I began my career at Workhuman in 2008. At the time, my twin daughters were less than a year old and my son was 3. In anticipation of starting a family, I had moved out of a full-time role and began a consulting business supporting start-up companies in an outside-general counsel capacity. Through a strange series of events, I ended up on the phone with CFO of Workhuman, Steve Cromwell. He and I had worked together some years before at another technology company in the Boston area. Once we concluded the business we had that day, he called me back and he told me about this great company he was with and that they didn’t have a lawyer yet and wondered if I’d be interested. With three young children, I wasn’t looking for a role like this just yet but the idea — employee recognition — was interesting and appealing; as was working with my old friend again. We set up some time to meet the next week and the rest, as they say, is history. I am tremendously grateful to my Steve for introducing me to the place that has become a home for me and for the constant alignment and partnership that we have in helping to bring this mission to life.

How have you used your success to bring goodness to the world?

In the last few years, as my role has expanded and I have had the fortune of connecting with so many like-minded people; I have been afforded the opportunity to use what I have learned to help some important organizations on their path forward.

I currently serve as the chair of the board for LeaderMom, an organization that helps working moms achieve more fulfilling careers by addressing the real business problems of gender inequity and unwanted turnover.

I have also recently been invited to be on the board of The Soul Project a non-profit organization that celebrates women through vulnerability, soulful imagery and a supportive tribe — connecting women to other women one story at a time.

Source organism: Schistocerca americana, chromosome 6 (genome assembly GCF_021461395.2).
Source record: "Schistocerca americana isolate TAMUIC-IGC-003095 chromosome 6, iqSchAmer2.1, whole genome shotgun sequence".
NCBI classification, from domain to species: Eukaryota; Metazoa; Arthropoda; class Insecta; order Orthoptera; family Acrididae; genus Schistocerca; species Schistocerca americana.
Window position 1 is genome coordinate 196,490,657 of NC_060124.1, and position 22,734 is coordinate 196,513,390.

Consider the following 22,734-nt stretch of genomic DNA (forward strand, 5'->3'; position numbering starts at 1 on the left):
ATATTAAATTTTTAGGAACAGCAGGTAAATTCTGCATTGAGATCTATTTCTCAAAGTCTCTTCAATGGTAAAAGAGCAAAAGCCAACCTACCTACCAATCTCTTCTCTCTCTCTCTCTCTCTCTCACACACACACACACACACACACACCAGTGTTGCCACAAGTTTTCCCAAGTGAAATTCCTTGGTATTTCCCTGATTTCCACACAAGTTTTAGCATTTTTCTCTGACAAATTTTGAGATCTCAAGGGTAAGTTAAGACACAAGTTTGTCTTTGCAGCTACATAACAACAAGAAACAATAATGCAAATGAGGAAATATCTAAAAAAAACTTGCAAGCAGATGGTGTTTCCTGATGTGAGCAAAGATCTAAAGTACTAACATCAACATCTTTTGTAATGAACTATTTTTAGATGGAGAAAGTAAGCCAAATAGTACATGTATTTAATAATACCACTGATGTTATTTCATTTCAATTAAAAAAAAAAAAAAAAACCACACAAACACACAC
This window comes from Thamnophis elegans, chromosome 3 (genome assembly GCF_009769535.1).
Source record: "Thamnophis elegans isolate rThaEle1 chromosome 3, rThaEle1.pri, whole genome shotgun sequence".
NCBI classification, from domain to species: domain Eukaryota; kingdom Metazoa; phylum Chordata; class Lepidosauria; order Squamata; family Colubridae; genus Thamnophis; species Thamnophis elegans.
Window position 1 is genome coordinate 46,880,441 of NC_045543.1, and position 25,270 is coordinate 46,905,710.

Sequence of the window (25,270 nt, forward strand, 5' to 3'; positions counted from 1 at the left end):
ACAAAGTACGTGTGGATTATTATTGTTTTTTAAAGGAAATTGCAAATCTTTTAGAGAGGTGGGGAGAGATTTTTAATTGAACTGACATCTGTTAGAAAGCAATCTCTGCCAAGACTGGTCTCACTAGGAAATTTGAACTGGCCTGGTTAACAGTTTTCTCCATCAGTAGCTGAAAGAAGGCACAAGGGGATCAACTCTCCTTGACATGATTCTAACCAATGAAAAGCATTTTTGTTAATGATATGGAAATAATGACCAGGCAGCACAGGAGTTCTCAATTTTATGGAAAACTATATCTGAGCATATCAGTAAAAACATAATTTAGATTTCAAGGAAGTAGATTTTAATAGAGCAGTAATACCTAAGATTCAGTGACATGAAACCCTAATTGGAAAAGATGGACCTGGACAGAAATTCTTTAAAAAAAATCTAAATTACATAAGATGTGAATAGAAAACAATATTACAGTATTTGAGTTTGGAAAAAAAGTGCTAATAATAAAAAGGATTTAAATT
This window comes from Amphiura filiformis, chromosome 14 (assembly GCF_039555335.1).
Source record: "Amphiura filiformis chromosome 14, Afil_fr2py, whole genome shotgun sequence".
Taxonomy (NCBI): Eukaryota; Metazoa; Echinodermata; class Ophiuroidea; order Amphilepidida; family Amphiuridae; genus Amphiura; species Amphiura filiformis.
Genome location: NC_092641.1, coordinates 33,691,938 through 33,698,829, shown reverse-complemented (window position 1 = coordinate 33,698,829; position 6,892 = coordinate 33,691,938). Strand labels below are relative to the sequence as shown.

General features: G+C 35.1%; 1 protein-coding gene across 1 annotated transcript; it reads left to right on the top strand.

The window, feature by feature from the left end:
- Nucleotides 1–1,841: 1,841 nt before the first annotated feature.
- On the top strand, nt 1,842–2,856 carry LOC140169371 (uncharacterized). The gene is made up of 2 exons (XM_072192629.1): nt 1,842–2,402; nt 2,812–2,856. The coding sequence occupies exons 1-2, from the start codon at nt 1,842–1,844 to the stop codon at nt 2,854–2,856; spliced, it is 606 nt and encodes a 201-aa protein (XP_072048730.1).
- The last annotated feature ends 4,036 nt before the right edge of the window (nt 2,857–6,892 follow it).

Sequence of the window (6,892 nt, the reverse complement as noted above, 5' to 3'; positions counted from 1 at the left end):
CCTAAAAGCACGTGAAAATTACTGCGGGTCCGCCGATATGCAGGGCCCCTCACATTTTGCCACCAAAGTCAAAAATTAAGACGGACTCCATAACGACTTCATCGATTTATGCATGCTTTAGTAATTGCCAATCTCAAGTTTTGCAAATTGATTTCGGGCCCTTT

I am so grateful to be able to participate in this important and meaningful work that is so aligned with my beliefs and my passions.

Can you please give us your favorite “Life Lesson Quote”? Can you share how that was relevant to you in your life?

“As we express our gratitude, we must never forget that the highest appreciation is not to utter words, but to live by them.”

— John F. Kennedy

As I explained earlier, being able to live in a place where my ambitions and goals are fueled by gratitude has been for me, a confluence of all that is meaningful to me personally. I truly believe that to be the best versions of ourselves and to elevate our leadership potential, we must start by being grateful for the progress we have made and we must embody gratitude on a daily basis. I am fortunate that I am able to do that every day within a community of kindred spirits and that together we are striving to make work more human.

You are a person of great influence. If you could inspire a movement that would bring the most amount of good to the most amount of people, what would that be? You never know what your idea can trigger. 🙂

The movement we’ve inspired with Workhuman is bringing humanity to the workplace. We want to pass forward the business impact of gratitude and inspire others. The data shows if you put human connection at the center of work, your people and your business thrive. It’s at the heart of what we do, and what our CEO Eric Mosley instills in our company. Workhuman connects teams and strengthens global workforces through gratitude, feedback, and celebration. And right now, and during a time when there’s so much distance between us, human connection is still the most powerful force in the workplace — and in the world. The broader inspirational movement is moving HR forward, changing the culture of work globally.